Portrait of Associate Professor of Criminology Christopher Harris Image by Adrien Bisson
Assoc. Prof. Christopher Harris researches police discipline and accountability.
Police internal affairs (IA) investigations into citizen complaints are nearly always shielded from public view – just like criminal investigations – until they conclude, says Assoc. Prof. Christopher Harris, whose research focuses on police accountability and discipline.

But that means the public often doesn’t have confidence in the outcome, he says.

To remedy that and to improve internal affairs policies and practices, Harris is starting a three-year study under a $907,000 National Institute of Justice grant that will look at what internal affairs officers and units do, how they do it, and what makes for better investigations and outcomes.

“We want those investigations to be thorough, fair and unbiased, and we want investigators to perform to the highest extent possible,” he says. “Right now, we know exactly nothing about them. This research is designed to fill that gap.”

Working with the National Association of Internal Affairs Investigators, whose leaders will serve on the research advisory board, Harris and his co-principal investigator, Assoc. Prof. Robert Worden from the State University of New York at Albany, will survey police departments across the U.S. about their internal affairs units, training, policies and outcomes.

The researchers will then interview internal affairs officers, their supervisors and police chiefs in selected cities to see which factors contribute to making an IA unit effective or low-performing, such as training, policies and the effort made by individual IA investigators. They will also look at each department’s police complaint files.

“We’re very excited about this research, because no one’s ever been able to do anything like it before,” Harris says. “By the time we’re done, we should be able to say with some confidence whether differences in policies, procedures, training and investigator effort result in better outcomes.”

Mental Health and Policing

Portrait of Professor Melissa Morabito Image by Courtesy
Prof. Melissa Morabito is studying the partnership between Boston Police and mental health clinicians.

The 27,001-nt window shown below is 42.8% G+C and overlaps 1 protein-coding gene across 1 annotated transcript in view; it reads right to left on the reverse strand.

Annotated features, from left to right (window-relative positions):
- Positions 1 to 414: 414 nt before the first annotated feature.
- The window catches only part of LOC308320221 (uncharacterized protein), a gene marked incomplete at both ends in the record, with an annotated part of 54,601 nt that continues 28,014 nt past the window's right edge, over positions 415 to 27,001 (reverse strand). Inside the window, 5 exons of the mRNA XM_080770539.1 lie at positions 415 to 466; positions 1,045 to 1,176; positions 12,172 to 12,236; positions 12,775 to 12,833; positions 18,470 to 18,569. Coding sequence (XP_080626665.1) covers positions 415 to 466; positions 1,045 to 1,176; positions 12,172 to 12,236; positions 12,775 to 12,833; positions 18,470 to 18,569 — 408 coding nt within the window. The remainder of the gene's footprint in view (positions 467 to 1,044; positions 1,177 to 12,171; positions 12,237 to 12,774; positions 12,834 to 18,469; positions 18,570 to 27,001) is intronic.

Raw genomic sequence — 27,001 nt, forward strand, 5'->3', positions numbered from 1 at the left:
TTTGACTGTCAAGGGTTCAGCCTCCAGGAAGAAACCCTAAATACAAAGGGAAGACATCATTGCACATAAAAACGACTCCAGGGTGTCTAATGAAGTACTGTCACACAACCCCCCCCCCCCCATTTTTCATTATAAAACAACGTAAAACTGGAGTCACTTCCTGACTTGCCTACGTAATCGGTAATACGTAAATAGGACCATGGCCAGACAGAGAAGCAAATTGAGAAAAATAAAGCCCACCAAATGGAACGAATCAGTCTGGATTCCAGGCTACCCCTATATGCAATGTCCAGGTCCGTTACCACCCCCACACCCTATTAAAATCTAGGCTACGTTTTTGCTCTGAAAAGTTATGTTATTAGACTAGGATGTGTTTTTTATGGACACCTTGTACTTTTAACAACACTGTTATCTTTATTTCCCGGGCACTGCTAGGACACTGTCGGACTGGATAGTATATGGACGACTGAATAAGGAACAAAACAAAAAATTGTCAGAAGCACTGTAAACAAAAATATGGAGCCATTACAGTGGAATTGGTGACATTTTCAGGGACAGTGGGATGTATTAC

For a decade, Prof. Melissa Morabito has taken the lead on evaluating a partnership between the Boston Police Department and Boston Medical Center, which provides the mental health clinicians who respond to calls alongside police officers when people with mental health or substance abuse issues – or both – may be involved.

The aim is to de-escalate potentially dangerous situations, get mental health and other services for troubled people and, when possible, keep them out of the criminal justice system, says Morabito, who is also the associate chair of the School of Criminology and Justice Studies.

But while the researchers have good data on the immediate outcomes of calls, they don’t know whether the partnership helps people stay better connected to health care services or reduces the number of calls to police and EMTs in the long run, Morabito says. That’s because the police and medical center cannot share data on individuals, she says.

“We would like to find those prevention points where we can reduce the use of emergency services. Emergency services are never the best option,” she says. “It would be ideal to reduce reliance on police and EMS and to get people into preventive care, where it's less traumatic and expensive.”

Under a three-year, $420,000 planning grant from the U.S. Bureau of Justice Assistance, Morabito’s team will work with the police department and medical center on ways to share key long-term data on individuals without violating their confidentiality. Then they will pursue a larger grant to implement the data-sharing program and use the results to improve the partnership.

“One of the great things about my job working for UMass Lowell is that my research is also service,” Morabito says. “We're really committed to being engaged with the community, and this is one way I get to do that.”